As a faculty member, now Professor Emeritus, in the University of Washington’s Paul G. Allen School of Computer Science & Engineering, he has mentored 136 students, including 30 Ph.D. students. “I visited Richard’s lab at the University of Washington just over 10 years ago. While I did get to see Richard, he was most interested in my meeting his Ph.D. students — and I could see why,” recalled Vicki Hanson, CEO of the Association for Computing Machinery. “Richard had provided an atmosphere in which his talented students could thrive. They were extremely bright, enthusiastic, and all involved in accessibility research. I spent the day talking with his students and learning about their innovative work.”

Ladner has participated in, or organized, numerous computer science workshops for high school students with disabilities. Currently, he and his colleagues are developing accessible curricula and training teachers to help more students with disabilities participate in AP Computer Science Principles courses. Their curricula train teachers of blind and visually impaired students, teachers of deaf and hard of hearing students, and teachers of learning-disabled students.

In accepting congratulations for the reward, Ladner wrote to his peers, “I am very pleased and honored to receive this Public Service Award from the National Science Board. I’m very fortunate to be in a school where we support each other in our research, teaching, and service, including public service.”

Read more

This article includes excerpts from the NSB press release and the Allen School announcement.

UW Disability Studies, D Center win UW Medicine CLIME Grant

UW faculty and staff affiliated with CREATEUW Disability Studies and the UW D Center have received a grant from the Center for Leadership and Innovation in Medical Education (CLIME) to explore what it means to be an ally to people with disabilities. “This is an integral issue informing professional education in the medical fields as well as in design and engineering, says PI Heather Feldner. “I am most excited that this project has the potential to further the conversation about how an inclusive mindset can shape contemporary health professions education and practice. Accessibility and technology will be a big part of these conversations and the subsequent training material development. To be able to approach this project with the multidisciplinary perspectives of the CREATE team as a resource is a huge asset.”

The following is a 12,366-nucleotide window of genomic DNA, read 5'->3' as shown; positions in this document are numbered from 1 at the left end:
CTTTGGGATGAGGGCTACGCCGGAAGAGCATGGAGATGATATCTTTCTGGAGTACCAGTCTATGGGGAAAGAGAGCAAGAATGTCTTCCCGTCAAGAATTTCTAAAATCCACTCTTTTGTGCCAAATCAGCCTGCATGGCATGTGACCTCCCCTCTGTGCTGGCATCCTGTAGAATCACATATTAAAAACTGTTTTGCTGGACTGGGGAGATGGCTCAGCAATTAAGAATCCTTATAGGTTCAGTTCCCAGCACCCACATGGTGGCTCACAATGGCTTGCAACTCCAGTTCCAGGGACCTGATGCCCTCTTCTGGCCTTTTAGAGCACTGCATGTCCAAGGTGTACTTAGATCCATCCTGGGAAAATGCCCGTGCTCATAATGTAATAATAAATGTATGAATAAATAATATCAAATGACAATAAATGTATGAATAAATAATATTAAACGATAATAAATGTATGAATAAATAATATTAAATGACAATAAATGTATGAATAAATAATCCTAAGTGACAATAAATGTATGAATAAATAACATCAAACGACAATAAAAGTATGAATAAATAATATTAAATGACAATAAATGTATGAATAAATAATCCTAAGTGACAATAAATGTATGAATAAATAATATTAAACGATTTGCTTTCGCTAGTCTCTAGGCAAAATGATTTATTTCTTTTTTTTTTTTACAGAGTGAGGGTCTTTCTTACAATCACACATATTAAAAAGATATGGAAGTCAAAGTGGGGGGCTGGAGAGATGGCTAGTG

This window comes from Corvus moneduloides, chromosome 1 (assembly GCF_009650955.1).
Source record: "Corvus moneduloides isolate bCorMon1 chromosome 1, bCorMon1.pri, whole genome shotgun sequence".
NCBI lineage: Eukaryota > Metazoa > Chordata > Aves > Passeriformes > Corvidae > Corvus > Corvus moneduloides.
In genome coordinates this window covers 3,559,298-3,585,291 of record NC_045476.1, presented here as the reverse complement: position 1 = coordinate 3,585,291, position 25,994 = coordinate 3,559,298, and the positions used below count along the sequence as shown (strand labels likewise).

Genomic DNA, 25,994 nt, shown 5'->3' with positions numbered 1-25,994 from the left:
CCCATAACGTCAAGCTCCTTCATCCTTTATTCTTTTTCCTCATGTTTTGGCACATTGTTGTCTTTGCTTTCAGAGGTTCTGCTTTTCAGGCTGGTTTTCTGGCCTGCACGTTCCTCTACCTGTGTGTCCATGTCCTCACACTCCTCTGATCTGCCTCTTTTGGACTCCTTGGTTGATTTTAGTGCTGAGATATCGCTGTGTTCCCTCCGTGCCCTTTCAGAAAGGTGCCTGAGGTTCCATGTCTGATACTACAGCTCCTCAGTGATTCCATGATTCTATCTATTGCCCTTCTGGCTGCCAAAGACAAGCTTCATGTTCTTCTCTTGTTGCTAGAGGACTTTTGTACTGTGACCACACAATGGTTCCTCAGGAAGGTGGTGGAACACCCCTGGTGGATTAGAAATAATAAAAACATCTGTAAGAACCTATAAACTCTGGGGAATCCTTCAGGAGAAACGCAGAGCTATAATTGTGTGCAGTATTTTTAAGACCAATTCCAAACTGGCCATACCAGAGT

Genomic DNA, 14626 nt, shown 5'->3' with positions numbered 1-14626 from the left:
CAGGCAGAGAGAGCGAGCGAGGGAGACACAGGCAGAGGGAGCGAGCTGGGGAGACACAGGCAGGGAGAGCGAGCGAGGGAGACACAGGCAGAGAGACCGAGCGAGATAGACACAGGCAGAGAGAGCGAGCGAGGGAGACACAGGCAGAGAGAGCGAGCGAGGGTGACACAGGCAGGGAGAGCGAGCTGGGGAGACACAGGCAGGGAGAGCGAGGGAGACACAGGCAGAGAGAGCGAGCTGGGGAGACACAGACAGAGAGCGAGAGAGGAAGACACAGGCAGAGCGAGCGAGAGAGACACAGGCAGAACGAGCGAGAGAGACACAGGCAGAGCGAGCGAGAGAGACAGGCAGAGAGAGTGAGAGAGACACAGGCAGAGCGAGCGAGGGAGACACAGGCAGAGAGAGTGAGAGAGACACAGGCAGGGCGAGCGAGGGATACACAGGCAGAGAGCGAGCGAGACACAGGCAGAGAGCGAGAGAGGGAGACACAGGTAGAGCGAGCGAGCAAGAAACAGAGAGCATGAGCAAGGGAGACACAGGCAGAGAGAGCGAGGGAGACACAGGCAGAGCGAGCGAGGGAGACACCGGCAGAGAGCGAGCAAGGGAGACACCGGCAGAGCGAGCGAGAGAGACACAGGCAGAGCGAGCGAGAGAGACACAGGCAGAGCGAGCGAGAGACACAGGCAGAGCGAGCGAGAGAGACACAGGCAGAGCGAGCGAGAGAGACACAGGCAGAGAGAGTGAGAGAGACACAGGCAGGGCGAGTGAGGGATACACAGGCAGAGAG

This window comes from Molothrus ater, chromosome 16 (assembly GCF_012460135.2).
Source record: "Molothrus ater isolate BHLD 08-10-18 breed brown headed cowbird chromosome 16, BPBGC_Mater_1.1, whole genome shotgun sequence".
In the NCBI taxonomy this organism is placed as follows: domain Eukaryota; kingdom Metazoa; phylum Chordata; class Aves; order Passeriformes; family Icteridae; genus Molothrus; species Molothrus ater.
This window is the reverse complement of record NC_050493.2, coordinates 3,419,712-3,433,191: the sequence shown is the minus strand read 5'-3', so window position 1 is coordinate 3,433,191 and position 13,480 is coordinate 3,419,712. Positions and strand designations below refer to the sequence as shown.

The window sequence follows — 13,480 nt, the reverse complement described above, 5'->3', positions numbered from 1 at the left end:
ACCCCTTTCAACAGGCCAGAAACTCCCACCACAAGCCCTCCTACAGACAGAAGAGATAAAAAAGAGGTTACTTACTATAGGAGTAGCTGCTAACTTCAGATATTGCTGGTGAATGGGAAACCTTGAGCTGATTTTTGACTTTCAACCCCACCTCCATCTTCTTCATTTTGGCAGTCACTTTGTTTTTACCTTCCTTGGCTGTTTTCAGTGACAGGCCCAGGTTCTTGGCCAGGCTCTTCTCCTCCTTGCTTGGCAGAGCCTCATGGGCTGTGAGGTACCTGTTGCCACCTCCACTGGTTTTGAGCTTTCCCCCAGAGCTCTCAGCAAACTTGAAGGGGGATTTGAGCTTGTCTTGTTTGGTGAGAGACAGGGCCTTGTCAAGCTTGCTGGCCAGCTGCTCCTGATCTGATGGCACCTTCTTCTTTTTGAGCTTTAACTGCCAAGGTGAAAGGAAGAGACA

Four CREATE faculty receive Google Research Awards

UW News | March 16, 2020

Four UW CREATE faculty have been named recipients of Google Faculty Research Awards. The grants, among 150 Google recently announced, support world-class technical research in computer science, engineering and related fields. Each award provides funding to support one graduate student for a year.

The recipients are Jennifer MankoffJames Fogarty and Jon Froelich of the Paul G. Allen School of Computer Science & Engineering and Leah Findlater of the Department of Human Centered Design & Engineering.

The goal of the awards is “to identify and strengthen long-term collaborative relationships with faculty working on problems that will impact how future generations use technology,” according to Google.

ASSETS Paper Impact Award

Jacob Wobbrock honored for improving touch-screen accessibility

Congratulations to Jacob O. Wobbrock, a founding co-director of CREATE, for his work with Shaun Kane, PhD ’11 and Jeffrey Bigham, PhD ’09 improving the accessibility of mobile technology.

The team received the 2019 SIGACCESS ASSETS Paper Impact Award for their 2008 paper, “Slide Rule: Making mobile touch screens accessible to blind people using multi-touch techniques.” The award is given biennially by the Association for Computing Machinery’s Special Interest Group on Accessible Computing and recognizes a paper published at least a decade earlier that made a significant innovation that has been influential in the field.

Slide Rule addressed the challenge of navigating within a screen when mobile phones transitioned from physical buttons to touch screens. Their methods represented the first screen reader for touch screens, using simple gestures for navigation and tapping targets. These features have since become mainstream in commercial products.

Given the prevalence of touch screens in our society, the need to make them accessible to all people is still great, and we will continue to pursue that goal, along with the many other projects we are doing.

Jacob O. Wobbrock

As technology continues to advance, Wobbrock’s team continues to identify innovative methods for interaction that improve accessibility. Read more about the award and his recent research.